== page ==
Aisha took the flier from her hands, actually feeling the stirrings of interest inside her. When was the last time she had translated anything into Wrak? Would there be any close matches for the concepts on the flier? Did the Wrak do seminars? Did they do etiquette? Not to criticize Mallory’s PSA poster, but sometimes “polite” really didn’t translate. But what an interesting challenge it would be. She felt as if she had kicked back a dozen cups of terrible break room coffee at once. This sort of thing was why she had become a translator in the first place.

Mallory was watching her, shifting back and forth on the office carpet. “So, do you think…I mean, I know it’s a silly idea. I was just thinking that maybe-“

“I’ll be on the roof at nine o’clock. You’re free to join me if you want.” Her eyes were already glued to the paper as her brain provided a dozen different options for how to convey the concept of “invited”. One form of the phrase would imply that they had not been welcome before, while another was too vague for a specific event. It had to be done just right. She glanced up to see Mallory beaming at her.

“Thank you. Thank you so much. I’ll be there.”

“See you then.” She would have to work fast to have it all ready, but she was riding high on a wave of creativity and adrenaline. If she started warming up her throat around six, she would be good to go just in time.


The last light was just disappearing behind the line of the city when Aisha got up to the flat roof of the government building. She had poked at some of her other assignments throughout the day, but most of her focus had been devoted to the little flier; she had bent over it while eating lunch, taken it with her for the short walk to the coffee machine, even scrawled ideas in her notepad during a bathroom break. Hours later, she was sure it was as good of a translation as she was able to make. And now it was time to sing it into the night sky. She stared up at the stars and took in the sheer strangeness of what she was about to do, even by the standards of her everyday job.

When the Sssstip and Shess first came to Earth and spoke about the Wrak, few people had believed them. It was not always easy to understand the terrestrial aliens, but it was easy to believe in them. They ate solid and liquid materials, they breathed gases or fluids, they reproduced through physical means. The Wrak, in contrast, sounded more like figures from a religious system than a real species. But when Earth became a sudden crossroads, thrust into the galactic consciousness, they arrived, several of them floating in a ring around the planet, comfortably nestled between Earth and the moon.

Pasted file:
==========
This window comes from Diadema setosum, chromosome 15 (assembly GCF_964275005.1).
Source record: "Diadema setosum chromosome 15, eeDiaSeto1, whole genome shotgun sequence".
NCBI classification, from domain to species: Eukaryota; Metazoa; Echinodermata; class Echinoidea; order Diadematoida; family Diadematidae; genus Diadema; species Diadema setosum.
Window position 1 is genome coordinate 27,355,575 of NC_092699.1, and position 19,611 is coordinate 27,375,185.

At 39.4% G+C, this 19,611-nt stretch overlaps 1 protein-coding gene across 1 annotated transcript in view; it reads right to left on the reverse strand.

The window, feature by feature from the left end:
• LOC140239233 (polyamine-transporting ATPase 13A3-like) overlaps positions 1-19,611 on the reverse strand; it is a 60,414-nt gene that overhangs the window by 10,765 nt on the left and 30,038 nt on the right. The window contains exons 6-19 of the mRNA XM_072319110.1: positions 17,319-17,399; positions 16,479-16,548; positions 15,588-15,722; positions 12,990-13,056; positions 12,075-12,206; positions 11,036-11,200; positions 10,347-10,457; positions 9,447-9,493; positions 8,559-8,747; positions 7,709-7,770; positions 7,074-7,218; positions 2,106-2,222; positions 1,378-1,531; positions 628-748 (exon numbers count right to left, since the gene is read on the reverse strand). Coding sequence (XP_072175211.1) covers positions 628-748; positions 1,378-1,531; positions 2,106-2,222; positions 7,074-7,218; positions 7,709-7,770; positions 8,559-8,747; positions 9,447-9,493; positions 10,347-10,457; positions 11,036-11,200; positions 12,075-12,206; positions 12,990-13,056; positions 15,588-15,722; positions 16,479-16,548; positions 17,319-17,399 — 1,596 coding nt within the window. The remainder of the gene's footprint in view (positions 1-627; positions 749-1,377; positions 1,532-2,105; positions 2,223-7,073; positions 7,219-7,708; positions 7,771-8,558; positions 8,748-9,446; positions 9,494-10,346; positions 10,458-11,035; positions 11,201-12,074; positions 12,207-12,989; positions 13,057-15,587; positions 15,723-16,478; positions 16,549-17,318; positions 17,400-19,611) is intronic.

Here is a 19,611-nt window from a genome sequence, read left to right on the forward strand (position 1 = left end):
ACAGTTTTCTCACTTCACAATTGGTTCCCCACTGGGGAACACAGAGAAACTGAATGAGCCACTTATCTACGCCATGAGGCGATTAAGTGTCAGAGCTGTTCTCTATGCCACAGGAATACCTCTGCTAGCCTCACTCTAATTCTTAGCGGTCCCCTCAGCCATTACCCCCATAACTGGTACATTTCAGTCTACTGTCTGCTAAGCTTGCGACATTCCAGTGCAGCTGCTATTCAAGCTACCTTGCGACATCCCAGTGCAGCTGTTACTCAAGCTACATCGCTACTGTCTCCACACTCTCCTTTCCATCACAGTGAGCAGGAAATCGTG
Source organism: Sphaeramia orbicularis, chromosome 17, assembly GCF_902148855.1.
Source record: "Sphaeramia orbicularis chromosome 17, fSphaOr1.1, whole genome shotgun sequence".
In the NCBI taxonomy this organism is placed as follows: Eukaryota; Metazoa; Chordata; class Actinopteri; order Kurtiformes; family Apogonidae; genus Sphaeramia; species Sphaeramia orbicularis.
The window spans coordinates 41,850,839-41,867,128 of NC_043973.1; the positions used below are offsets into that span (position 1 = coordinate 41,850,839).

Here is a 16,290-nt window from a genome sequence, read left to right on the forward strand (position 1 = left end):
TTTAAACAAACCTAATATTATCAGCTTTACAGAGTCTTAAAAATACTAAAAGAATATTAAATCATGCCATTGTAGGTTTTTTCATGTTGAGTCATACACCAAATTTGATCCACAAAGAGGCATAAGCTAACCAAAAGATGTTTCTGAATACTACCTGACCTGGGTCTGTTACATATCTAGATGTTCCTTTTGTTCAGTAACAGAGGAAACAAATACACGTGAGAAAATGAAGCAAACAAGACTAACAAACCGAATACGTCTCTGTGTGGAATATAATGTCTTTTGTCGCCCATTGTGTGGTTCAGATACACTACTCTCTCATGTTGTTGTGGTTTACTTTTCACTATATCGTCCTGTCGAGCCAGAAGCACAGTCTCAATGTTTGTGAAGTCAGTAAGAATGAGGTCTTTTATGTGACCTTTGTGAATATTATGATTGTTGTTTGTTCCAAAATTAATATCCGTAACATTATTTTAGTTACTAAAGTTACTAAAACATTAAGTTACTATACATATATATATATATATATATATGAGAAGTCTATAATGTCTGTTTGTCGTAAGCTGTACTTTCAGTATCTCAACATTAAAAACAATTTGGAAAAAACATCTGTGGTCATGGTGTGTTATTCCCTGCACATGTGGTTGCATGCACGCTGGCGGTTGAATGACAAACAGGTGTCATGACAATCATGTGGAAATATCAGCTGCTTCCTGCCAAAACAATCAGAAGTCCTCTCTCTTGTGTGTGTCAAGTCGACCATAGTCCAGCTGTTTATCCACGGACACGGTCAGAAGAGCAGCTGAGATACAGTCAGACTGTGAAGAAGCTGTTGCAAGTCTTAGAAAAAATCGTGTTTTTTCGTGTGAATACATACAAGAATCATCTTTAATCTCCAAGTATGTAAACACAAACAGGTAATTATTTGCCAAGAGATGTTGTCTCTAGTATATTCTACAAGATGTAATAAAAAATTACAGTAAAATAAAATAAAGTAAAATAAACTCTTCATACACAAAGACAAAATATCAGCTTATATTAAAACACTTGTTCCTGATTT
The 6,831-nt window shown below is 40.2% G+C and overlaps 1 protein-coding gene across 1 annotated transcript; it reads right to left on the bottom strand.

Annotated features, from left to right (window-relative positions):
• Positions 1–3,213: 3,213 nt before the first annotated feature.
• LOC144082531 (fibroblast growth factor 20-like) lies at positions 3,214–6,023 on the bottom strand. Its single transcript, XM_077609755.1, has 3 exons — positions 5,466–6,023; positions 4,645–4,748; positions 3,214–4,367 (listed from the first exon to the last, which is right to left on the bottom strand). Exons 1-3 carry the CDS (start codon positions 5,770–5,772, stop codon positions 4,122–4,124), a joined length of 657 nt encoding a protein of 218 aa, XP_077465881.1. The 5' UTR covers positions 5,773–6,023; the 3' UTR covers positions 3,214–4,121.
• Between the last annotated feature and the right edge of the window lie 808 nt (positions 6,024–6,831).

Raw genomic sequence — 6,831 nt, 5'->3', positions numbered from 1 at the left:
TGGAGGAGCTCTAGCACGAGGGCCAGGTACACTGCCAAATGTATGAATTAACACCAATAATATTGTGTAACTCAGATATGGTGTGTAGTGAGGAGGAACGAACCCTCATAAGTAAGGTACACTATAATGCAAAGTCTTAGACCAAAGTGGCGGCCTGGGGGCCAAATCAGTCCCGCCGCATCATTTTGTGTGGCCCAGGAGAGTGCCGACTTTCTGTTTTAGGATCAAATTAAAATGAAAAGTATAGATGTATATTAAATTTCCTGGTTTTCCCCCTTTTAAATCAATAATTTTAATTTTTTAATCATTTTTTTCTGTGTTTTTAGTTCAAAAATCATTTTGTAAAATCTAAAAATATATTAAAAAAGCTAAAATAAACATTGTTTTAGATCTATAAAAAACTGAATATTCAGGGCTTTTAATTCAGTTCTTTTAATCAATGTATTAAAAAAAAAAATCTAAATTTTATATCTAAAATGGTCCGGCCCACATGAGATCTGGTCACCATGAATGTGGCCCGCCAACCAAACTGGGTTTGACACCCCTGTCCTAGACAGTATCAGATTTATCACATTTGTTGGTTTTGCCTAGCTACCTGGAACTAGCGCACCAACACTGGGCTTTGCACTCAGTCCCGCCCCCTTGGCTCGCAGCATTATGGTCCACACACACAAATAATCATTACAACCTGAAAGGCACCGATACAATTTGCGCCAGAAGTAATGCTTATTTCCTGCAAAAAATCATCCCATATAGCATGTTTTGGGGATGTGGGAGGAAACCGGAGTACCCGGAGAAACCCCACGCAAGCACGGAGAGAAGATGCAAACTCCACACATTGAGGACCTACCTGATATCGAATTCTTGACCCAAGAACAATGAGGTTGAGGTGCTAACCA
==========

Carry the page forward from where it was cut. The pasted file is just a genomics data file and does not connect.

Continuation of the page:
The Wrak had no planet. They never had. The Wrak floated out in the void of space, travelling wherever they found most interesting. They didn’t eat, they didn’t breathe, they didn’t gather materials in any quantities. Their society was vague and indecipherable by human standards, a loose collection of beings spread across the cosmos. All they had that humans could reasonably believe in was language. Oh, did they ever have language.

Sssstip diplomats had offered humans the devices they used to detect and collect Wrak communications, large satellites to pick up the strange vibrations they sang down to the planet. The people manning the satellites would decipher the messages and send them out to their intended earth-bound recipients. But all one had to do to talk up to them was sing their language into the sky. Wherever they were, they could hear it, in a way no scientists had been able to pin down yet: it was more like a channeling than a real conversation. With an unassisted voice, a human could speak to aliens that might as well have been angels. It gave Aisha chills just to think about.

Mallory opened the door out onto the roof, jolting Aisha out of her reverie. She smiled sheepishly and offered out a bottle of water from the break room vending machine.

“Sorry I’m late. I’ve heard that speaking Wrak is hard on the throat, so I thought-“ She blushed when Aisha took the bottle.

“Thank you.” She cracked it open and took a gulp right away; the night was warm and dry, tricky conditions for the vocal work ahead. She toyed with the cap, debating her next words while watching Mallory’s expectant face. “You know…I don’t doubt that you’ll hear back from them.”

Mallory nodded. The Wrak were fairly chatty with anyone who bothered to learn their language, as so few people did, or were even able to. “But?”

“I just want to say, I think it’s pretty unlikely that you’ll get any coming down to visit.” She said it quickly, like ripping off a bandage. “There have been, what, a couple dozen planet-side visits in the last decade?” And for things more important than a free seminar by a social worker, she chose not to add. If she had to wear full-body protection in order to withstand the force of atmosphere, she probably wouldn’t take a lot of urban vacations either.

Mallory nodded again. She turned her gaze out to the stars, like Aisha’s had been. How many Wrak were out there looking down at them? How many other things too, that humans didn’t know about yet? Aisha watched her take in a deep breath of the night air and exhale slowly. “I know.”

“You do?”

Mallory snorted. “I’m optimistic, not dumb. I know it’s a million to one shot. And I know it’s probably a waste of both our times. But I just need to try.” She glanced at Aisha, then back up to the heavens. Strange how Aisha was still able to think of them as that. “This job is so…mundane. It’s important work, and someone needs to do it, and that someone might as well be me. But seeing how small and petty people can be, every day? I just end up so-“

“Tired?” Aisha supplied.

Mallory chuckled, not looking at her. “I was going to go with exhausted, but sure. It’s all so small. Every now and then, I just need a reminder that there’s something bigger. To try and touch something bigger. Do you know what I mean?”

“I think I just might.” Aisha blinked rapidly when Mallory finally met her gaze again. She took another drink of water to have something to do. She rolled her shoulders and cleared her throat. “As long as we’re on the same page with expectations, let’s try this.”

“Thank you.”

After one last sip, she set the water bottle down and walked to the edge of the roof; not strictly necessary, but it made it all feel more dramatic. Feeling Mallory’s eyes on her, she tipped her face towards the sky and began to sing into the night.

And in that moment, on that roof, they felt less like two bureaucrats toiling away in a giant machine, and more like two points in a vast web, stretching across thousands of cultures, millions of miles, and more languages than there were human names for.

And Aisha would speak, write and sing in as many of them as her brain could hold, just to be able to touch a bit more of that web. She slid through the soaring high notes and diving depths of the Wrak language, confident of the fact that somewhere out in the sky, she was heard. One woman’s words and another woman’s voice, together they were heard.